Wine Australia has released its annual export report, providing a picture of the wine export industry in the year to 31 March 2023.

The wine export industry has had a difficult few years, with declines in value and volume and unfortunately, the trend does not seem to be ending in 2023.

Overall, Australian wine exports declined by seven per cent in value to $1.90bn, which is 18 per cent below the 10-year average value of $2.30bn. North America was down five per cent to $557m, and Northeast Asia also declined, down five per cent to $318m. Due to economic challenges and conflict in the region, Europe experienced the sharpest decline, down 17 per cent to $568m. Wine Australia Manager, Market Insights Peter Bailey also noted a continuing decline in exports to the UK.

“The UK is still experiencing the decline that we’ve previously reported, which is the result of elevated shipments over the past two years due to pre-Brexit demand and COVID-19 induced changes in consumer preferences,” Bailey said.

Promisingly, Southeast Asia is an emerging market, with exports to the region up nine per cent to $301m. This may prove important to the industry’s future prospects.

“A positive in the report is that Australia’s diversification into emerging markets is starting to bear fruit, which is beneficial for longer-term stability and growth. Southeast Asia grew strongly at both the commercial and premium ends of the price spectrum, and to key emerging markets including Thailand, Malaysia, Indonesia, Vietnam and Philippines,” Bailey added.

Exports in segments below $10 per little FOB all experienced a decline in value, with the biggest loss in exports valued between $2.50 to $4.99 per litre FOB. This segment is typically glass bottle exports to the UK, US, and New Zealand, and its decline affects the overall performance of the wine export industry. Luckily, exports above $10 per litre FOB remained stable in both value and volume, remaining at $621 million in value and 24 million litres in volume. Bailey attributed this change to a shift in customers’ purchasing habits.

“In traditional markets for Australian wine, the decline in the demand for wine is being felt the most in lower price segments while premium wine is still finding growth, as consumers purchase wine less frequently but are choosing to spend more on each wine product they purchase,” he explained.

Wine export also declined in volume overall, albeit less sharply than in value. Export volume was down 1 per cent to 620 million litres. However, this is still 16 per cent below the 10-year average volume of 736 million litres.

“In comparison to value, total shipment volume was relatively stable – with the large decline to the UK being outweighed by volume growth to the United States (US) and Canada, particularly in unpackaged wine, as global shipping conditions continue to improve,” Bailey said.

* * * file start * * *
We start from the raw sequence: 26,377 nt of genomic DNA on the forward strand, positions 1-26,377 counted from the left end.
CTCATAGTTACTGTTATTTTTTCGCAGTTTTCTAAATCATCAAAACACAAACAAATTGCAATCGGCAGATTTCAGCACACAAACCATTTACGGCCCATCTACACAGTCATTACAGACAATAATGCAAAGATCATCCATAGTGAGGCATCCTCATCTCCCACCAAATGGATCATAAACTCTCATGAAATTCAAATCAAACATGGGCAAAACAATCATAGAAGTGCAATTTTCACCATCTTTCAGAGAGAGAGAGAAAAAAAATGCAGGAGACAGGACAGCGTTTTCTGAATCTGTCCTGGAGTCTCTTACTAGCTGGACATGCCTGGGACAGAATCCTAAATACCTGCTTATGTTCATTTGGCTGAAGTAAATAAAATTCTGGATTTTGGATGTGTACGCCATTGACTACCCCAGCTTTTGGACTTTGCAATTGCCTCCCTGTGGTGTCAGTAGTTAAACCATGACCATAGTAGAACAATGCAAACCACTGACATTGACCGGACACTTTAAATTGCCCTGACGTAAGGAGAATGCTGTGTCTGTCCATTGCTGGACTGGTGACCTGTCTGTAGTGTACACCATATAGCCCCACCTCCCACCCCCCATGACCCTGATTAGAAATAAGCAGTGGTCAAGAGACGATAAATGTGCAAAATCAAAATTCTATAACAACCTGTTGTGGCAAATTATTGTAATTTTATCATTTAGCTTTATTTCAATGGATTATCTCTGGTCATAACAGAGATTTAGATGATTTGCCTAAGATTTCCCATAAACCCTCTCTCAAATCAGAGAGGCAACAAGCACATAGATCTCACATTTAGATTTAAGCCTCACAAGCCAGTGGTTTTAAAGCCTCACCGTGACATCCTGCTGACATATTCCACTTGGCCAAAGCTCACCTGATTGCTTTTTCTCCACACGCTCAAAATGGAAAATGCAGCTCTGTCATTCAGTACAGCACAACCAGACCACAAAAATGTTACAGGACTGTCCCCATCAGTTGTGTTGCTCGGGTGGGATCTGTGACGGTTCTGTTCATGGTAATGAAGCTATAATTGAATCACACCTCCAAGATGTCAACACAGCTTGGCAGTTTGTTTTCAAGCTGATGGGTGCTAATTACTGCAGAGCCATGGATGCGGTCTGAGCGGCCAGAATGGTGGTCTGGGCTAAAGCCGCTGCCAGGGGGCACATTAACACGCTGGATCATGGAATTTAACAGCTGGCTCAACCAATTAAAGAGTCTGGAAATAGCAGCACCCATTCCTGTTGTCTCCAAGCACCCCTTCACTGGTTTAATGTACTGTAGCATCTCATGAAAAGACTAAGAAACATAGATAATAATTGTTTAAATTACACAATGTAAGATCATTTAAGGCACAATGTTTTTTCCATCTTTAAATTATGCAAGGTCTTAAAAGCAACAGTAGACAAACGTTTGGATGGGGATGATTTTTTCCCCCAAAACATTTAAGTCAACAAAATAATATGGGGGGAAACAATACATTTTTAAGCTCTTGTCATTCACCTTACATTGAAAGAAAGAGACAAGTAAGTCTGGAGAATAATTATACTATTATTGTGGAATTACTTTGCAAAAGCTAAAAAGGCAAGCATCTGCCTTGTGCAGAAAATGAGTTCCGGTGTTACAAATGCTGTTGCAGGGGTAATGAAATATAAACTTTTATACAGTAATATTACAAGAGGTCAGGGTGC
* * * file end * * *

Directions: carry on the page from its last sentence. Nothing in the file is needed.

Of the varietals exported, Chardonnay was the most popular and saw an increase of export volume, up eight per cent to 162 million litres. Shiraz was the second most popular and Merlot the fourth, decreasing six and seven per cent respectively. The third most popular variety, Cabernet Sauvignon increased one per cent, and the fifth, Pinot Gris/Grigio decreased three per cent.

Another positive is the number of countries that Australia exported to. This increased to 118 destinations, compared to 112 in the same period in 2022. Daily, 15.9 million people drink Australian wine overseas.

“Australian exporters shipped wine to more individual destinations around the world. But it is also pleasing to see that the regional share of export value has remained even; with around a one-third share of Australia’s export value going each to Asia, North America and Europe,” Bailey commented.

The top five export destinations by value were:

  • US (down eight per cent to $381m, 20 per cent value share of total export value)
  • UK (down 20 per cent to $359m, 19 per cent share of total export value)
  • Hong Kong (down one per cent to $182m, 10 per cent share of total export value)
  • Canada (up two per cent to $174m, nine per cent share of total export value), and
  • Singapore (down 20 per cent to $134m, seven per cent share of total export value).

The top five export destinations by volume were:

  • UK (down 16 per cent to 208 million litres, 33 per cent share of total export volume)
  • US (up 15 per cent to 146 million litres, 24 per cent share of total export volume)
  • Canada (up 44 per cent to 73 million litres, 12 per cent share of total export volume)
  • New Zealand (down 16 per cent to 28 million litres, four per cent share of total export volume), and
  • Germany (down 17 per cent to 28 million litres, four per cent share of total export volume).

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